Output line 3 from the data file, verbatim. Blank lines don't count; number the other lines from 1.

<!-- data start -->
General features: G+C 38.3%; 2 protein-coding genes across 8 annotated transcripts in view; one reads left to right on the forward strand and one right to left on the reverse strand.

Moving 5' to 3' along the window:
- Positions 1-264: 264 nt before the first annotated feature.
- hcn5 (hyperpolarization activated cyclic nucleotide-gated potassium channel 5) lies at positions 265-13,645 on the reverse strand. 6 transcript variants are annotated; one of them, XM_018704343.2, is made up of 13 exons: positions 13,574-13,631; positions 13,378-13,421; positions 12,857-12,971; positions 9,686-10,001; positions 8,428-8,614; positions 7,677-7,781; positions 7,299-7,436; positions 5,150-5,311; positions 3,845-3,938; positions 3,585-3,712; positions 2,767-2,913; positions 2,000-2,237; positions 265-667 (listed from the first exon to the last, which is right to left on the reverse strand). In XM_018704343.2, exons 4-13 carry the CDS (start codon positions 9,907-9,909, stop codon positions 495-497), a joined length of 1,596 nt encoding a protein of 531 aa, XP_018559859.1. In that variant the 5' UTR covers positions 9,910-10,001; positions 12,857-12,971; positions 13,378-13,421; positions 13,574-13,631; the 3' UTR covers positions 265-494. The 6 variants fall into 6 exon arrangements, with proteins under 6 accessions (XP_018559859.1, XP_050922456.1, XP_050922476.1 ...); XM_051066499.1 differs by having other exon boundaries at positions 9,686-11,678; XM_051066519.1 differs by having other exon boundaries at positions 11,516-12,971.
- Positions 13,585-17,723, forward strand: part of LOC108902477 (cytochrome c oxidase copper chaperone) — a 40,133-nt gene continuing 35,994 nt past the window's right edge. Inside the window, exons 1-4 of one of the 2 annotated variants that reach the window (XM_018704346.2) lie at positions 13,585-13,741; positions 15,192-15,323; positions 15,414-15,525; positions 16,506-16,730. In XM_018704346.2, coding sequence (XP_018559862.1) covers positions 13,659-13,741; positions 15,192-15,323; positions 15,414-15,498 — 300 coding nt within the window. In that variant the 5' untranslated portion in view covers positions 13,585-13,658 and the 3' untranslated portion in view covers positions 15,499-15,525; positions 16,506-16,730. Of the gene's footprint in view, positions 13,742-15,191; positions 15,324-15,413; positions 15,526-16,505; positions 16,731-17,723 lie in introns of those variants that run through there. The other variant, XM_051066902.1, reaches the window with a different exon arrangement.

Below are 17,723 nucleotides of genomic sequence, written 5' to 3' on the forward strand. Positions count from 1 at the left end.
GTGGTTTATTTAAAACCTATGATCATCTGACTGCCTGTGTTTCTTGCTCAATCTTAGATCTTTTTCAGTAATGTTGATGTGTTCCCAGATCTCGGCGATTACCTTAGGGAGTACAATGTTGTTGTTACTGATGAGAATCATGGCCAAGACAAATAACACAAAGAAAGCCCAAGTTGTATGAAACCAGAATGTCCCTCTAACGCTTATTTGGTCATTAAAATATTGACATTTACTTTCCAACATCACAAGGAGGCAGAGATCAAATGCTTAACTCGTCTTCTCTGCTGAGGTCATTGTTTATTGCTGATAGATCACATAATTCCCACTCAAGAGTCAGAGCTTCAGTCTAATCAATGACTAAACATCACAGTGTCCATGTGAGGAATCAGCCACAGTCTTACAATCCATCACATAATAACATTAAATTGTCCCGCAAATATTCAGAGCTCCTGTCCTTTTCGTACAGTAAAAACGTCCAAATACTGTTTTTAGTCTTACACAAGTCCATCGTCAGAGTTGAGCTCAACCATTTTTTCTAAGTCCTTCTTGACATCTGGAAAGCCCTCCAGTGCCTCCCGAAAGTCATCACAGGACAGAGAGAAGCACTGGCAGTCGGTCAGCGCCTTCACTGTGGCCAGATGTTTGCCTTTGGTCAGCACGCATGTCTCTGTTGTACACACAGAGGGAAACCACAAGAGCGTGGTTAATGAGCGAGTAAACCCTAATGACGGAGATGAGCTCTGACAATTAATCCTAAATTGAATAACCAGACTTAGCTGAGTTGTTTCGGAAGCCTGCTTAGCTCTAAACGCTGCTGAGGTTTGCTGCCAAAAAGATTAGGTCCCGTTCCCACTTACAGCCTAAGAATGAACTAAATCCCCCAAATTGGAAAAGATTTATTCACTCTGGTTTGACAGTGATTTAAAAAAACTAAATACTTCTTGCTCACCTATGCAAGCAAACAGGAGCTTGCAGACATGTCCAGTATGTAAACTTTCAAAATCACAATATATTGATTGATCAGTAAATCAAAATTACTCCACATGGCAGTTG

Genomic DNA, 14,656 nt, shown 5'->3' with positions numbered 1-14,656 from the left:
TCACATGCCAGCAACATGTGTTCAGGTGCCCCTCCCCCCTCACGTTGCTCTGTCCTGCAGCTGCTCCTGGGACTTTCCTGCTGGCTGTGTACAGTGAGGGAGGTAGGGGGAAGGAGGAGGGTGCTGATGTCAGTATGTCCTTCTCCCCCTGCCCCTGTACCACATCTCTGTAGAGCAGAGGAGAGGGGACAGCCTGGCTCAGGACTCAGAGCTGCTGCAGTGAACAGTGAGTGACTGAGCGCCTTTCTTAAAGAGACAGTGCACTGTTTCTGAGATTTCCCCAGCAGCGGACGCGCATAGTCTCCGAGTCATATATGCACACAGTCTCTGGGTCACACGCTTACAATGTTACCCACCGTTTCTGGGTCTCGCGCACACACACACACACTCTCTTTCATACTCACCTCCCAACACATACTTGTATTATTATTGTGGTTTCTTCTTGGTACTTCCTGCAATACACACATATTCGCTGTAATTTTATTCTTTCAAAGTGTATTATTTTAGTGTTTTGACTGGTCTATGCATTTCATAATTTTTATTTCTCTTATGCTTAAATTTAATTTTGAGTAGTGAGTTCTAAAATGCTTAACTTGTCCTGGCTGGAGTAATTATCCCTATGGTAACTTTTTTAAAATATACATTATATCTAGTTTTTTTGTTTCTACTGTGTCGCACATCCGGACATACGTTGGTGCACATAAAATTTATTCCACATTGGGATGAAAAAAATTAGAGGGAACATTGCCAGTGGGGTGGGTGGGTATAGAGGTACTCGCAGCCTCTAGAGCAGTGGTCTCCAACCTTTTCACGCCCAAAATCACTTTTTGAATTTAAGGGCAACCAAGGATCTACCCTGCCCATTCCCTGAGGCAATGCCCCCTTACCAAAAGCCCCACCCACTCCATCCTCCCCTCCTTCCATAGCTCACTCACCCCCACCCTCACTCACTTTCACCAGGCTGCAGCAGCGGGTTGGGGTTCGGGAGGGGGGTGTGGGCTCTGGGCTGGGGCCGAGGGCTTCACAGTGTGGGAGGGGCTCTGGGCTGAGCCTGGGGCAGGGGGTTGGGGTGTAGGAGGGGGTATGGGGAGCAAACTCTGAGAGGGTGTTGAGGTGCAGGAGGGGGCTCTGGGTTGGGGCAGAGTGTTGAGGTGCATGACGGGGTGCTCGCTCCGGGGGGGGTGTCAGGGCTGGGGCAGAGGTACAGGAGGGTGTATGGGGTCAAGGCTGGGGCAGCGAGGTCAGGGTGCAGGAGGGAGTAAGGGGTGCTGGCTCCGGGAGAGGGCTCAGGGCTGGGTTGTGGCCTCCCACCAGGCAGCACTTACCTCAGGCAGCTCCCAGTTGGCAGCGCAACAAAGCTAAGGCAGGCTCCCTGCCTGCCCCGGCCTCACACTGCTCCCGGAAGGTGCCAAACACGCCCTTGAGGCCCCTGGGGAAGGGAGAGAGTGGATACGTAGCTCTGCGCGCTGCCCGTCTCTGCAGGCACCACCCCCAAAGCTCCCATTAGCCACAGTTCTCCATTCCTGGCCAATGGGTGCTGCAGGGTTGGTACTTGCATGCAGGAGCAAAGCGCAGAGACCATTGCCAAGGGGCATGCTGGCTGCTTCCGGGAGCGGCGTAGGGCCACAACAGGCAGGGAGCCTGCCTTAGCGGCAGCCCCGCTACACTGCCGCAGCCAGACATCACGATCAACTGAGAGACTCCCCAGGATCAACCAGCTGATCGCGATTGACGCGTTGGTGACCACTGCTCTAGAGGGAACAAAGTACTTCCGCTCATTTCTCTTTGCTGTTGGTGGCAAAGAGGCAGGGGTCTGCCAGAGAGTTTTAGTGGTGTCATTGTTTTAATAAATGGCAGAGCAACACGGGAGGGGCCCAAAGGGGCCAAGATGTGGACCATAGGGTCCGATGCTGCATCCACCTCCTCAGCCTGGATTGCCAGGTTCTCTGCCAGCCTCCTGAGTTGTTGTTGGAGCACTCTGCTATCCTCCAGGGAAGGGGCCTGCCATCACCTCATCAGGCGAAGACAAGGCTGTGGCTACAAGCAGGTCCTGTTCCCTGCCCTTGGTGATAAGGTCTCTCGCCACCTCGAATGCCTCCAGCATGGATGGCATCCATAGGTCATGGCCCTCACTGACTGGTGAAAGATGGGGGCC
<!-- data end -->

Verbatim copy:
- Positions 1-264: 264 nt before the first annotated feature.